In a high-tech age, ‘low-tech’ bloodhounds still used in law enforcement

New Jersey law enforcement officers say that despite upgrades in technology, bloodhounds are still the best tool for tracking down a missing person.
New Jersey’s newest police bloodhound officer is 6-month-old Becket, who was officially sworn in as a K9 officer during a ceremony in Middlesex County. Becket is now the fourth bloodhound to be inducted into the Middlesex County Search and Rescue Team. The dogs are used to find missing people, especially New Jersey residents who are suffering from Alzheimer’s or who have autism – people who are prone to wandering off.
“There’s nothing that's been able to replace these dogs. These dogs are bred, they are trained, they are raised for one purpose and that is to track a missing person down,” says Middlesex County Prosecutor Andrew Carey. “I’ve been out with these dogs where they followed a scent from 14 months before.”
Michael Campbell is Becket's handler. He says that bloodhounds have been used to track missing people since the 1800s.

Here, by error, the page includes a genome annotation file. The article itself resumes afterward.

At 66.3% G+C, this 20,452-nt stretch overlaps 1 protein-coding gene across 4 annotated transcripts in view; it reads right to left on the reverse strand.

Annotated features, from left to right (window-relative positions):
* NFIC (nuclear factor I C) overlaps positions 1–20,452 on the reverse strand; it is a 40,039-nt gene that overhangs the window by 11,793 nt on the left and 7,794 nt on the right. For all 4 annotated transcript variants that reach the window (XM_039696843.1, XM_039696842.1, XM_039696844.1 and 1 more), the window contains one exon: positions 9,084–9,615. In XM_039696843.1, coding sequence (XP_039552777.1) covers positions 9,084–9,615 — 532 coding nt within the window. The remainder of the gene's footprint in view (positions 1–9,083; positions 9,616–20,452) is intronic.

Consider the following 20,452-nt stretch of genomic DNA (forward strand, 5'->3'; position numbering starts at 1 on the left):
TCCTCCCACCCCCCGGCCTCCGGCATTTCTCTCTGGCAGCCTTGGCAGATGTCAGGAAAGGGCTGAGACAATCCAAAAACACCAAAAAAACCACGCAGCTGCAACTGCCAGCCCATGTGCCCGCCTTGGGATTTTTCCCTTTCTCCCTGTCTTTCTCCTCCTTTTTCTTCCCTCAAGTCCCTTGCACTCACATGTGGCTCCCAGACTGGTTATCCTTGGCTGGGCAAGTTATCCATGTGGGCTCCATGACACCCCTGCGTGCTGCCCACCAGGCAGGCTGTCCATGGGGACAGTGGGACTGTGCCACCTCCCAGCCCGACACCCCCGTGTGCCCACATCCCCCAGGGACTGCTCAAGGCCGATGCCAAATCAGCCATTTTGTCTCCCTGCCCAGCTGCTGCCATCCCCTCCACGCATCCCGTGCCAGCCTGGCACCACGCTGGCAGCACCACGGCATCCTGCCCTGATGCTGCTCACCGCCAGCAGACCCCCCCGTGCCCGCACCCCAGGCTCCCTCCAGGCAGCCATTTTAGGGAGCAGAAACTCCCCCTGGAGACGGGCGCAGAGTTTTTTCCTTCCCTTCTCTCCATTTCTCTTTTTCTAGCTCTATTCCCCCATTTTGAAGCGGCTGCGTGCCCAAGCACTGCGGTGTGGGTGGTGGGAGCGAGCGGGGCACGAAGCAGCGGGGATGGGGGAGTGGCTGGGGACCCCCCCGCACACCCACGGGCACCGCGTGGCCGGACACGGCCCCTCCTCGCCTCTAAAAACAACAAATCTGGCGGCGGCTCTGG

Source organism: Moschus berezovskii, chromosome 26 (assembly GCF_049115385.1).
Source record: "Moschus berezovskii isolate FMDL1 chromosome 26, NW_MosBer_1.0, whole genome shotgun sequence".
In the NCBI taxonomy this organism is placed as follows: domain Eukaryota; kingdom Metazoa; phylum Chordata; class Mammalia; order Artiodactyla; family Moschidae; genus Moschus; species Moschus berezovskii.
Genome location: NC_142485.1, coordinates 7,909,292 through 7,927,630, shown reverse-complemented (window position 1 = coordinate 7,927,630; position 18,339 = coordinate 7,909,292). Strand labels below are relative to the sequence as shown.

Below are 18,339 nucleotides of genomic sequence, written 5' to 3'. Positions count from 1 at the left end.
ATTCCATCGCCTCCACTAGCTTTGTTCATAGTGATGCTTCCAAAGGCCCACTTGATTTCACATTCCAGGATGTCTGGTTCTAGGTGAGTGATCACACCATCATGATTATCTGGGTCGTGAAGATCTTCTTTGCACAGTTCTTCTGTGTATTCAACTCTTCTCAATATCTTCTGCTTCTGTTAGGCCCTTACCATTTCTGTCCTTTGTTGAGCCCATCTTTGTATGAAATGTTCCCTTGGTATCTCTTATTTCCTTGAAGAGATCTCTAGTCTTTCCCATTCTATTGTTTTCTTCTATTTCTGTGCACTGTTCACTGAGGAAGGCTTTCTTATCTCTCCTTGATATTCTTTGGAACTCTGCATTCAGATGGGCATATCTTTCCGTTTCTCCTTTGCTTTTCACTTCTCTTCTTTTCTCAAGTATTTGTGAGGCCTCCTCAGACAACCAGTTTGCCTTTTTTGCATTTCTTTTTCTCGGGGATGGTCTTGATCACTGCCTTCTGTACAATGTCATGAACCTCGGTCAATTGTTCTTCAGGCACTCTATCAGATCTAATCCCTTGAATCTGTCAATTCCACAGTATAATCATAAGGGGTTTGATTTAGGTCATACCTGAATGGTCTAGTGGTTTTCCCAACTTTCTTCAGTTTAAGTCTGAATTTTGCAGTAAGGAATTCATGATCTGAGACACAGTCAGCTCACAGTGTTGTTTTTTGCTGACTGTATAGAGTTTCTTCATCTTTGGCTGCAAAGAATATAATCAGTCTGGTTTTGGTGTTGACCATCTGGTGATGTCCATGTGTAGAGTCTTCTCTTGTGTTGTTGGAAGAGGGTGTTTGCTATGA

“There’s odors all over the ground. All she does is pushes the odor everywhere and brings the odor up,” Campbell says.
Campbell says that Becket has a special harness that is used to let her know that it is time to do her job.
“If we put the harness on she knows no one can pet her.  She knows it's time to go to work,” he says.
Officials say that bloodhounds can be better than high-tech items like drones when it comes to locating missing people.
“They have drones that come up and go out but they're limited to where they can go, where they can fly, where they cannot fly. Where if you put the dog out on the job, the dog goes just about anywhere,” Campbell says.
Becket still has a few weeks of training left before she can go out and work. She was bred for police work by a foundation in Florida. Middlesex County Crime Stoppers helped fund the program.